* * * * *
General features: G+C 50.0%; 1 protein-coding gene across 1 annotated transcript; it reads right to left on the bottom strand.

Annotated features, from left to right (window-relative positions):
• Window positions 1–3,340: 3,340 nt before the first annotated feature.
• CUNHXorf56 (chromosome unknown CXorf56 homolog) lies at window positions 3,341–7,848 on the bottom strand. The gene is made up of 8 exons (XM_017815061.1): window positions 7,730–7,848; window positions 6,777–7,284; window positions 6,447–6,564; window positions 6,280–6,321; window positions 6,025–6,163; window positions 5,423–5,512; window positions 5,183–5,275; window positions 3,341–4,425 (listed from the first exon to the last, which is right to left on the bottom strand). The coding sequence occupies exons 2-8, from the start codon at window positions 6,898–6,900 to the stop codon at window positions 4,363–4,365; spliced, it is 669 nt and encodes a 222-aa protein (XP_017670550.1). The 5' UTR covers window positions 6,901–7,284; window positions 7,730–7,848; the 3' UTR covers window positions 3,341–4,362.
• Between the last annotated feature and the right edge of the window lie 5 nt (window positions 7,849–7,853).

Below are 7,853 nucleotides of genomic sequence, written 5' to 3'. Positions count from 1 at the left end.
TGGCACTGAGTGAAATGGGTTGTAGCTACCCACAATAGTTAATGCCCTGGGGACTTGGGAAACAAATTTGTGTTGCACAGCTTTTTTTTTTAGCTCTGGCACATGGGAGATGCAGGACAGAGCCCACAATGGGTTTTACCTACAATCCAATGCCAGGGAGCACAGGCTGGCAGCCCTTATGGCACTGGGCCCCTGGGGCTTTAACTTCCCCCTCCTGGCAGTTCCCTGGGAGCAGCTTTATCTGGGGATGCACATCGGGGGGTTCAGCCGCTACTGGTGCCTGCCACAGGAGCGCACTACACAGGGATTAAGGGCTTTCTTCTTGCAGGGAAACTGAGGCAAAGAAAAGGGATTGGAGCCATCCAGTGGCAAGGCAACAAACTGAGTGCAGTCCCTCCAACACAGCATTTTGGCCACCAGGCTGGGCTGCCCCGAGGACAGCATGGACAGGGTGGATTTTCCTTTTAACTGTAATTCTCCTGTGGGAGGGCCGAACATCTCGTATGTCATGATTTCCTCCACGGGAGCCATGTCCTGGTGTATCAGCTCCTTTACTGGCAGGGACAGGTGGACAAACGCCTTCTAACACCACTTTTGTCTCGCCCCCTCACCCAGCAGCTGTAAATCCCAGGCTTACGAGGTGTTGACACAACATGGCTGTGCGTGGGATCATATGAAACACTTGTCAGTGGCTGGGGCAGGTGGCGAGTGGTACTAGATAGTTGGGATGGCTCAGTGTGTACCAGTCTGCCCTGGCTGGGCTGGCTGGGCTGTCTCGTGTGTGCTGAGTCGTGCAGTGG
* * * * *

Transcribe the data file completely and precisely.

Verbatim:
General features: G+C 50.0%; 1 protein-coding gene across 1 annotated transcript; it reads right to left on the bottom strand.

Annotated features, from left to right (window-relative positions):
• Window positions 1–3,340: 3,340 nt before the first annotated feature.
• CUNHXorf56 (chromosome unknown CXorf56 homolog) lies at window positions 3,341–7,848 on the bottom strand. The gene is made up of 8 exons (XM_017815061.1): window positions 7,730–7,848; window positions 6,777–7,284; window positions 6,447–6,564; window positions 6,280–6,321; window positions 6,025–6,163; window positions 5,423–5,512; window positions 5,183–5,275; window positions 3,341–4,425 (listed from the first exon to the last, which is right to left on the bottom strand). The coding sequence occupies exons 2-8, from the start codon at window positions 6,898–6,900 to the stop codon at window positions 4,363–4,365; spliced, it is 669 nt and encodes a 222-aa protein (XP_017670550.1). The 5' UTR covers window positions 6,901–7,284; window positions 7,730–7,848; the 3' UTR covers window positions 3,341–4,362.
• Between the last annotated feature and the right edge of the window lie 5 nt (window positions 7,849–7,853).

Below are 7,853 nucleotides of genomic sequence, written 5' to 3'. Positions count from 1 at the left end.
TGGCACTGAGTGAAATGGGTTGTAGCTACCCACAATAGTTAATGCCCTGGGGACTTGGGAAACAAATTTGTGTTGCACAGCTTTTTTTTTTAGCTCTGGCACATGGGAGATGCAGGACAGAGCCCACAATGGGTTTTACCTACAATCCAATGCCAGGGAGCACAGGCTGGCAGCCCTTATGGCACTGGGCCCCTGGGGCTTTAACTTCCCCCTCCTGGCAGTTCCCTGGGAGCAGCTTTATCTGGGGATGCACATCGGGGGGTTCAGCCGCTACTGGTGCCTGCCACAGGAGCGCACTACACAGGGATTAAGGGCTTTCTTCTTGCAGGGAAACTGAGGCAAAGAAAAGGGATTGGAGCCATCCAGTGGCAAGGCAACAAACTGAGTGCAGTCCCTCCAACACAGCATTTTGGCCACCAGGCTGGGCTGCCCCGAGGACAGCATGGACAGGGTGGATTTTCCTTTTAACTGTAATTCTCCTGTGGGAGGGCCGAACATCTCGTATGTCATGATTTCCTCCACGGGAGCCATGTCCTGGTGTATCAGCTCCTTTACTGGCAGGGACAGGTGGACAAACGCCTTCTAACACCACTTTTGTCTCGCCCCCTCACCCAGCAGCTGTAAATCCCAGGCTTACGAGGTGTTGACACAACATGGCTGTGCGTGGGATCATATGAAACACTTGTCAGTGGCTGGGGCAGGTGGCGAGTGGTACTAGATAGTTGGGATGGCTCAGTGTGTACCAGTCTGCCCTGGCTGGGCTGGCTGGGCTGTCTCGTGTGTGCTGAGTCGTGCAGTGG